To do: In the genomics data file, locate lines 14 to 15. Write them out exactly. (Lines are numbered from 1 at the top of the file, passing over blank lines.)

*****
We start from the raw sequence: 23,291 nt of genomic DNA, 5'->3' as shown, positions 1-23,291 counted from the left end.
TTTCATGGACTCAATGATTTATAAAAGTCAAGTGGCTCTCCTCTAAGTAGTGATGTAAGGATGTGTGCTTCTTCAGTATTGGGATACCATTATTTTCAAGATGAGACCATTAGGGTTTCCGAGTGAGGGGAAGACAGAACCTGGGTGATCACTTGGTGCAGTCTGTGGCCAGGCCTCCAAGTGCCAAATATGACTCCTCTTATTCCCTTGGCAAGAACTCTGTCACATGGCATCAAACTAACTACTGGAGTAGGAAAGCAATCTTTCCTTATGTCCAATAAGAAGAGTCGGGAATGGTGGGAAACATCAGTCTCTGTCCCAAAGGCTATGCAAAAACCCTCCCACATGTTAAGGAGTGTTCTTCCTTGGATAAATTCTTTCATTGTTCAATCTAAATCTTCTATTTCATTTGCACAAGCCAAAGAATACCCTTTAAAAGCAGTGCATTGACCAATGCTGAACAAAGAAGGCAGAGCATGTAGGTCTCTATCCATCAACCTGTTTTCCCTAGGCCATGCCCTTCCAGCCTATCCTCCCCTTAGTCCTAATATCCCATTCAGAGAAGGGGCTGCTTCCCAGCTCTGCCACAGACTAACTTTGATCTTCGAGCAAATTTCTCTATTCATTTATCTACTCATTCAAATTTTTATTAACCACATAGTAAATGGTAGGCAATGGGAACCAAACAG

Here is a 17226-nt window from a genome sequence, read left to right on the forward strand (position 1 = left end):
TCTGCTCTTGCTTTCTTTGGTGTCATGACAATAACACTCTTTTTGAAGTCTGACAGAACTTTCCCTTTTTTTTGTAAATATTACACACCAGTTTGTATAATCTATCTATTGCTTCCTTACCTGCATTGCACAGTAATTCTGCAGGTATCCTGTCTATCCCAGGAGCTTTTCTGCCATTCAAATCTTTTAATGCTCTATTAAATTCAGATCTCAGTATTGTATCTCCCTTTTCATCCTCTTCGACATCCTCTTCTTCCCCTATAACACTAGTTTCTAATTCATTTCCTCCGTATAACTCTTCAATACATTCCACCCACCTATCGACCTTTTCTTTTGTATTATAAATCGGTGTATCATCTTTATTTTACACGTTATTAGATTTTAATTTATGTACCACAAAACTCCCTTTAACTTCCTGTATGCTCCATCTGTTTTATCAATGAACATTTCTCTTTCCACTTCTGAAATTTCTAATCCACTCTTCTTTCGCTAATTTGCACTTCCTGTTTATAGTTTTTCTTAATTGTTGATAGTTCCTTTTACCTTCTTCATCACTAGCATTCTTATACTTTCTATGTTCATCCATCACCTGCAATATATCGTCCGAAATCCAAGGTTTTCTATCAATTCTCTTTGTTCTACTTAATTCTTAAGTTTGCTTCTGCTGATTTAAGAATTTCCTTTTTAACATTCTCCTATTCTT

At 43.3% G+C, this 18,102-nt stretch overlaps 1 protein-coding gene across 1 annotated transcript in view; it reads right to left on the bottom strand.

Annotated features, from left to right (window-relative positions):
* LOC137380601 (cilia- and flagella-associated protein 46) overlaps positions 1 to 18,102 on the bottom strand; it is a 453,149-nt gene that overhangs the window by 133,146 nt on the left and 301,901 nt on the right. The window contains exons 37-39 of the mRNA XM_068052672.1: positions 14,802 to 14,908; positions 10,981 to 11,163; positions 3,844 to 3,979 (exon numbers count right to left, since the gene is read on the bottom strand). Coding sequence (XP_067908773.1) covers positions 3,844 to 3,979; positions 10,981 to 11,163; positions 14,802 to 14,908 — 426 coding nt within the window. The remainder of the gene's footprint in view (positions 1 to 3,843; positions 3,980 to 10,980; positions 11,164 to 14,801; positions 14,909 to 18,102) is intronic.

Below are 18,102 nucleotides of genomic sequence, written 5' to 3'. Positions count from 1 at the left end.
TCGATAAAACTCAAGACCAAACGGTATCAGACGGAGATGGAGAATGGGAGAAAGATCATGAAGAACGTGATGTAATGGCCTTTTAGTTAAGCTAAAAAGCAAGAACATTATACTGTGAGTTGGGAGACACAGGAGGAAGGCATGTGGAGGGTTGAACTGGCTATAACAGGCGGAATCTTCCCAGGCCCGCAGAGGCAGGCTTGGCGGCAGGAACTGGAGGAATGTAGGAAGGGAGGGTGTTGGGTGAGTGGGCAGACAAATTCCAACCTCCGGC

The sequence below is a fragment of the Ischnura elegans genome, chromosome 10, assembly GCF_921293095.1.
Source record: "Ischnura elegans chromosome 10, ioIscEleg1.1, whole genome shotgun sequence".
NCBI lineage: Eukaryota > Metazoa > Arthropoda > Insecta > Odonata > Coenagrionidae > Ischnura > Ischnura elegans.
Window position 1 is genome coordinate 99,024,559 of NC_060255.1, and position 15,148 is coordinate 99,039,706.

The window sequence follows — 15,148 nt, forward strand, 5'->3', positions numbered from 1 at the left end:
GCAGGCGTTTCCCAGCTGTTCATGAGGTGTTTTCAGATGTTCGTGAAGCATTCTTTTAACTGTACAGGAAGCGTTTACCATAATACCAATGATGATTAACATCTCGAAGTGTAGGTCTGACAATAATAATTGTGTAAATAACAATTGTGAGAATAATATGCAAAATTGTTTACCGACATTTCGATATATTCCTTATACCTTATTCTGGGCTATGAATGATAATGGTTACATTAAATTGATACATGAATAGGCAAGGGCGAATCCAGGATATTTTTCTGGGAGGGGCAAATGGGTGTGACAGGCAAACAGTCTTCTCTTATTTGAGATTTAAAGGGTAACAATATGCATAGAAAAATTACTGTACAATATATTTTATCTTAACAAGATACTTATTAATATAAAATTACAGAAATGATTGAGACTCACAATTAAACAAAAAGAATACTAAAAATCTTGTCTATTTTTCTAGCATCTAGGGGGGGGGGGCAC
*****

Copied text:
The window sequence follows — 15,148 nt, forward strand, 5'->3', positions numbered from 1 at the left end:
GCAGGCGTTTCCCAGCTGTTCATGAGGTGTTTTCAGATGTTCGTGAAGCATTCTTTTAACTGTACAGGAAGCGTTTACCATAATACCAATGATGATTAACATCTCGAAGTGTAGGTCTGACAATAATAATTGTGTAAATAACAATTGTGAGAATAATATGCAAAATTGTTTACCGACATTTCGATATATTCCTTATACCTTATTCTGGGCTATGAATGATAATGGTTACATTAAATTGATACATGAATAGGCAAGGGCGAATCCAGGATATTTTTCTGGGAGGGGCAAATGGGTGTGACAGGCAAACAGTCTTCTCTTATTTGAGATTTAAAGGGTAACAATATGCATAGAAAAATTACTGTACAATATATTTTATCTTAACAAGATACTTATTAATATAAAATTACAGAAATGATTGAGACTCACAATTAAACAAAAAGAATACTAAAAATCTTGTCTATTTTTCTAGCATCTAGGGGGGGGGGGCAC